The next morning a young Italian farm girl Emilie (Celine Buckens) who lives with her Grandfather (Niels Arestrup) discovers the two horses and like those before her falls in love with Joey. When the soldiers invade their area of the country once again the two horses are thrust back into the war zone. Spielberg does an amazing accomplishment here making the war second to the story of this horse and the ordeals it encounters as it tries to survive and hopefully be reunited with Albert once again. One problem though with war is that like in many sporting events in this day if the animal does not perform its duties it sometimes is destroyed such is the case of horses at war as they take a bullet to their head only for being tired and over-worked.
France 1918, Albert has become a soldier along with his friend Andrew (Matt Milne), the young Lyons son David (Robert Emms) and others from his village. Many have not survived the trenches of war as they run from bunker to bunker to claim victory on the land in which they stand. In an evening run of survival Joey is seen dashing across the battlefields in fear and eventually becoming entangled in barbwire from head to hoof. Later being freed thanks to the caring hearts of two men found working towards one goal in very unfamiliar territory; leading Joey out of no man’s land, four white socks and all. Eventually the war ends, not before taking many lives but for some they find their way back home where they belong thanks to a whistle and the love of the human heart.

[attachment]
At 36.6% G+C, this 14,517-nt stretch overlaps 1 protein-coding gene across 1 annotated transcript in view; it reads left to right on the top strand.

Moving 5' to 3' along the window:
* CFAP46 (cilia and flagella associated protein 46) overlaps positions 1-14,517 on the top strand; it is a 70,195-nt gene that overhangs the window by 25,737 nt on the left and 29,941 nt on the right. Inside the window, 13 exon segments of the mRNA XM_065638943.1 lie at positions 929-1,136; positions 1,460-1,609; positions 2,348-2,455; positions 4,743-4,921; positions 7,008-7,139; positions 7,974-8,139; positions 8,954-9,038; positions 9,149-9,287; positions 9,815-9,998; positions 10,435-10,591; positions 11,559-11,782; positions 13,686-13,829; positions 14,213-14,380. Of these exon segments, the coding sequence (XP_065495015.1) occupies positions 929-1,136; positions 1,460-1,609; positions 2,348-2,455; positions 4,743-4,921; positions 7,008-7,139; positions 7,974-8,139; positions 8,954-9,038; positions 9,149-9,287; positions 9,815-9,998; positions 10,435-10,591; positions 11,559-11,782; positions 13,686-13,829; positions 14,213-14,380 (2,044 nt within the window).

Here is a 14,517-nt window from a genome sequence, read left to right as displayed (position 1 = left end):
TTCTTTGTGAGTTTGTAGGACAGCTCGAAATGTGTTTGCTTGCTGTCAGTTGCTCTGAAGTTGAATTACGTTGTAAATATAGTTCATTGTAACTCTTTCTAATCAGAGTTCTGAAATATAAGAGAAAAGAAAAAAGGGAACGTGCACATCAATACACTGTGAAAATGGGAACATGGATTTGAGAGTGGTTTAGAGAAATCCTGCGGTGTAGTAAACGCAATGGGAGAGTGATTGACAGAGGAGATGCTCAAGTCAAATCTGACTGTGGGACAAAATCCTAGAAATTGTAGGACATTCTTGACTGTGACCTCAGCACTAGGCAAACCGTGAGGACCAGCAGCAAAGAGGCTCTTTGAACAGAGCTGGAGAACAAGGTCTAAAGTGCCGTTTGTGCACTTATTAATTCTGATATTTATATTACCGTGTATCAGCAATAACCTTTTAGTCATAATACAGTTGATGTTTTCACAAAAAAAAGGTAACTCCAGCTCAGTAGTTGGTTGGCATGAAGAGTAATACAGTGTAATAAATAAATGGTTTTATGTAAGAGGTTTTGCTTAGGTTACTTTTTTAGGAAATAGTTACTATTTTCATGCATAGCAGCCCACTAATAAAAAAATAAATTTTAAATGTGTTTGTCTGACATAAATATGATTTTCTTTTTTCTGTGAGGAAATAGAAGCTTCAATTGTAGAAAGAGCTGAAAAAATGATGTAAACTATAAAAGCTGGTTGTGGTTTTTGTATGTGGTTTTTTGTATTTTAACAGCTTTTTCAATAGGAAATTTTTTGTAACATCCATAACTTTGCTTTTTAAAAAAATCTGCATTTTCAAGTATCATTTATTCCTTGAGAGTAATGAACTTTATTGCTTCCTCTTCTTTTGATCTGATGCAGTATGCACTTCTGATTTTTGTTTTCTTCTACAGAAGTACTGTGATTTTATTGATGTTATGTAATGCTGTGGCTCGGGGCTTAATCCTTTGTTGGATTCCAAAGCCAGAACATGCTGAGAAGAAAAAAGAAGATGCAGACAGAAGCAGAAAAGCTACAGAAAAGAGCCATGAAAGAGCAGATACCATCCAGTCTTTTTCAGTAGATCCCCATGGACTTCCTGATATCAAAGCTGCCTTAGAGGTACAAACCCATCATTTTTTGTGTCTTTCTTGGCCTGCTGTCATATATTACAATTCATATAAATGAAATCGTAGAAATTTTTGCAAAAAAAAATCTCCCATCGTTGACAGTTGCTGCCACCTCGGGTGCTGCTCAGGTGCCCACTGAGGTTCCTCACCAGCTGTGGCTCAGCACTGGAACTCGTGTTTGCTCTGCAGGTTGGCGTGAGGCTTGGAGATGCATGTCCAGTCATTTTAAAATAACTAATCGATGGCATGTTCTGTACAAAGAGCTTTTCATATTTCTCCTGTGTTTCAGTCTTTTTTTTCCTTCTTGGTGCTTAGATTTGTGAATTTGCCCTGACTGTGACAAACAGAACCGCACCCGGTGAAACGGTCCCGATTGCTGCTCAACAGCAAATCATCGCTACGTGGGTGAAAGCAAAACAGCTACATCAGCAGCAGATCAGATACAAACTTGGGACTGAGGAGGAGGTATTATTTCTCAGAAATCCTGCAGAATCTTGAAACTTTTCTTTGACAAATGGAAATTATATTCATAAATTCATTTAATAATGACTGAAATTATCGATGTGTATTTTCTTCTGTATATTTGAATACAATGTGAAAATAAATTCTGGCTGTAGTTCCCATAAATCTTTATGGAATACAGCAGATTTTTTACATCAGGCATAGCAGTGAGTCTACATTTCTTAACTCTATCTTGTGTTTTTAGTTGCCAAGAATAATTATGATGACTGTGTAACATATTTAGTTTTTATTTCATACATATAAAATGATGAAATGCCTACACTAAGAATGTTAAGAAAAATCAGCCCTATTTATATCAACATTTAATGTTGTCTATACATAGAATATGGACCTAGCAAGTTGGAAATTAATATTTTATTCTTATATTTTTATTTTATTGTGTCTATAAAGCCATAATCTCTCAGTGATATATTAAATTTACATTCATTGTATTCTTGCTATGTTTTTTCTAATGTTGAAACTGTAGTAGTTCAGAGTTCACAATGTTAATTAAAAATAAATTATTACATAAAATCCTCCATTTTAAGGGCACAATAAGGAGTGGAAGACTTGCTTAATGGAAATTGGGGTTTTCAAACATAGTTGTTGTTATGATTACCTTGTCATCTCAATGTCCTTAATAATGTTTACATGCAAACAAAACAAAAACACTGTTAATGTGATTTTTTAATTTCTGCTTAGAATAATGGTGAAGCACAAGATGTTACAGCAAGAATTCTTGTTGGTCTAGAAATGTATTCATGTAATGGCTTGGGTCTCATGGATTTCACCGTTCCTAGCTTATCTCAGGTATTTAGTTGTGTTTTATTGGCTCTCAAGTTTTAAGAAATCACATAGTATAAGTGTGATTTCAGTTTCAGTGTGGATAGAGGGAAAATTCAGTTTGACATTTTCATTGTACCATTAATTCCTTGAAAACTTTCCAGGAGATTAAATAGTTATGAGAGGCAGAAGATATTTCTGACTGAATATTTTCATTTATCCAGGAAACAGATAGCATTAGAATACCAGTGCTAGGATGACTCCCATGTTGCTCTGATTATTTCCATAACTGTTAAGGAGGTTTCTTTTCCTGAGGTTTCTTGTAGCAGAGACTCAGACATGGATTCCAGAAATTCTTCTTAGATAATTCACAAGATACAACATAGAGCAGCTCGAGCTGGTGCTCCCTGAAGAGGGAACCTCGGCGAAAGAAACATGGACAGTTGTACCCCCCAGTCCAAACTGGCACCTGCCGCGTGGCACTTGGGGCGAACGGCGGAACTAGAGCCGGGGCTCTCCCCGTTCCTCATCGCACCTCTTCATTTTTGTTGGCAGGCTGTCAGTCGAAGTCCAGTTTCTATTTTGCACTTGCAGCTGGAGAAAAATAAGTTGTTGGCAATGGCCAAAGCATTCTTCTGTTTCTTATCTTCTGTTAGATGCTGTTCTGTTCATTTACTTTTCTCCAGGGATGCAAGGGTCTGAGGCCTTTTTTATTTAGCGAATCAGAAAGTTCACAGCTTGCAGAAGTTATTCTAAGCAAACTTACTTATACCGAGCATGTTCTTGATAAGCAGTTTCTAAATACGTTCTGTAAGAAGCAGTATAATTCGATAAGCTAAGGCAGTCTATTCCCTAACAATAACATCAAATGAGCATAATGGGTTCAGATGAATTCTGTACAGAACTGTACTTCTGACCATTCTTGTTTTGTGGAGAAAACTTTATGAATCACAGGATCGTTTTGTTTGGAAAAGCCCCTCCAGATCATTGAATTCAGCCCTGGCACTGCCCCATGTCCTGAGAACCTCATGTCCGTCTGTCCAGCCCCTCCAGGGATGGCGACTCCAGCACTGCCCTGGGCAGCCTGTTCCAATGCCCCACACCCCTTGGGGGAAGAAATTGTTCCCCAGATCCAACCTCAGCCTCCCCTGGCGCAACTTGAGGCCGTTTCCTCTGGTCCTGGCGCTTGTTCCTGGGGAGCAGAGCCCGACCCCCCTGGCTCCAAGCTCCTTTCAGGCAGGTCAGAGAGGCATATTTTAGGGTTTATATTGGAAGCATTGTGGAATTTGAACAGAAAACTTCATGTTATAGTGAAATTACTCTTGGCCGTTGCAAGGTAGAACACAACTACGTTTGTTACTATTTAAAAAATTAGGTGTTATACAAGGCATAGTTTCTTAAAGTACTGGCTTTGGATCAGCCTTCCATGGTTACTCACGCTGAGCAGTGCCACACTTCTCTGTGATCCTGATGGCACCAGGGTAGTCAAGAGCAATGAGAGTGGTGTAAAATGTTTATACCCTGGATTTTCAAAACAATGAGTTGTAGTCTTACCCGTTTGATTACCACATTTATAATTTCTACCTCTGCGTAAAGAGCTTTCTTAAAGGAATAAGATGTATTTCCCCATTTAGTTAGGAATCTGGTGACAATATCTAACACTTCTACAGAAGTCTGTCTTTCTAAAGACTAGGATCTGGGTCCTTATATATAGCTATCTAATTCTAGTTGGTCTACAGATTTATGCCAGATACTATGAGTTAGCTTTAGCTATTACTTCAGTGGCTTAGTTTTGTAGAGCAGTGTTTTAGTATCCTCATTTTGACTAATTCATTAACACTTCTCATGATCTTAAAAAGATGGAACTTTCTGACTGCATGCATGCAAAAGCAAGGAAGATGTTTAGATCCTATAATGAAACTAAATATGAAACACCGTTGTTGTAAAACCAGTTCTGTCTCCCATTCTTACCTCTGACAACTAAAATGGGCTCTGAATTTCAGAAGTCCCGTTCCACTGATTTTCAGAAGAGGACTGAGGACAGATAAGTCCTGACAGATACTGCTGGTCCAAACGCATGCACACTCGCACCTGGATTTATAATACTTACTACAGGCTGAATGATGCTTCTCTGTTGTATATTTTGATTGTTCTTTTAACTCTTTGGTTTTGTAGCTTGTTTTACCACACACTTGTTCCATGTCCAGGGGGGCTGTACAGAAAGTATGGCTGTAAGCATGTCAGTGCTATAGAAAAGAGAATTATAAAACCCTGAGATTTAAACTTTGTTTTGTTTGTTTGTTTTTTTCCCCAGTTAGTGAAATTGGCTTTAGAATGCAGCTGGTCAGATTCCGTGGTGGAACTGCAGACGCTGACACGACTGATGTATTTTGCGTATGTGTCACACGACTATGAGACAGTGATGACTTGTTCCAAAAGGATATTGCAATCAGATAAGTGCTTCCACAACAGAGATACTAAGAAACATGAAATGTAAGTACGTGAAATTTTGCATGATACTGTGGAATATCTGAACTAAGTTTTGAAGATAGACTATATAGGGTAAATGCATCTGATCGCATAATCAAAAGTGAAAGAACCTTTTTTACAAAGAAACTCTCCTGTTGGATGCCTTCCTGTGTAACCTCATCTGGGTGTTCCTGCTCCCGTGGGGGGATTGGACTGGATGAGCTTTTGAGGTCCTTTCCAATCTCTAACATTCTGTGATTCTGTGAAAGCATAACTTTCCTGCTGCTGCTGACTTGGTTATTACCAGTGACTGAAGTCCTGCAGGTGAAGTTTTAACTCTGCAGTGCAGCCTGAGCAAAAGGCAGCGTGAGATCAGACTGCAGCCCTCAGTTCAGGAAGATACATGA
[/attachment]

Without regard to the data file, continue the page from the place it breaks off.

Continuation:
As I said throughout this review, Spielberg does a superb job in every aspect of this film but would you expect less, personally no! I am a fan of all of his films and once again he does not fail me. Every detail of the majestic cinematography is superb and along with a Williams score it brings this film to an even higher level. Right to the ending of the story when Spielberg makes the audience feel like they are reliving a moment from the epic film “Gone With The Wind”, thanks to his climatic sunsets and silhouettes that leave the audience riddled in goose bumps. Grant it the writing is strong but not as well matched to Spielberg’s artistic quality to the story. I’ve never seen the play so unable to compare the differences or similarities of a Broadway play to this big screen masterpiece. A huge cast, too many to mention all are brilliantly cast but it is the Narracott family that are truly the best. Mullan and Watson are as real as could be raising their son Albert played by the dashing Irvine who is sure to start popping up in many more films on the big screen. Everyone in the cast was perfect, all complimenting one another but it is the relationship between Albert and Joey that rides hills and valleys over any other in the story. This is truly one amazing horse and one amazing story which will mostly appeal to the mature audience but is worthy of the entire young and old generation out for a lengthy story that flies by leaving you fall in love with one of this world’s most beautiful creations, the horse. Written and emotionally enjoyed with three and a half paws out of four by Jon Patch.